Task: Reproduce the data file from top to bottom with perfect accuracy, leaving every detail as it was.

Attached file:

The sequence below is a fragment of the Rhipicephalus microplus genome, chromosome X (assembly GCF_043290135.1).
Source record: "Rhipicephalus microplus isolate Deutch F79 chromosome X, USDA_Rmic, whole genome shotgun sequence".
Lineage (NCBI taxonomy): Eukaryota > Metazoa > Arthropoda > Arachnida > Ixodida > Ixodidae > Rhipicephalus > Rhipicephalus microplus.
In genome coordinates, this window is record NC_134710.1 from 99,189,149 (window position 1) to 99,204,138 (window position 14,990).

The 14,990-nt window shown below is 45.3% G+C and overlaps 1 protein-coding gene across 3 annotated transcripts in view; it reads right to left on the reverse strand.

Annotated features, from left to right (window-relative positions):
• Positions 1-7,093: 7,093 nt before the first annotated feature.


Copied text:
The sequence below is a fragment of the Rhipicephalus microplus genome, chromosome X (assembly GCF_043290135.1).
Source record: "Rhipicephalus microplus isolate Deutch F79 chromosome X, USDA_Rmic, whole genome shotgun sequence".
Lineage (NCBI taxonomy): Eukaryota > Metazoa > Arthropoda > Arachnida > Ixodida > Ixodidae > Rhipicephalus > Rhipicephalus microplus.
In genome coordinates, this window is record NC_134710.1 from 99,189,149 (window position 1) to 99,204,138 (window position 14,990).

The 14,990-nt window shown below is 45.3% G+C and overlaps 1 protein-coding gene across 3 annotated transcripts in view; it reads right to left on the reverse strand.

Annotated features, from left to right (window-relative positions):
• Positions 1-7,093: 7,093 nt before the first annotated feature.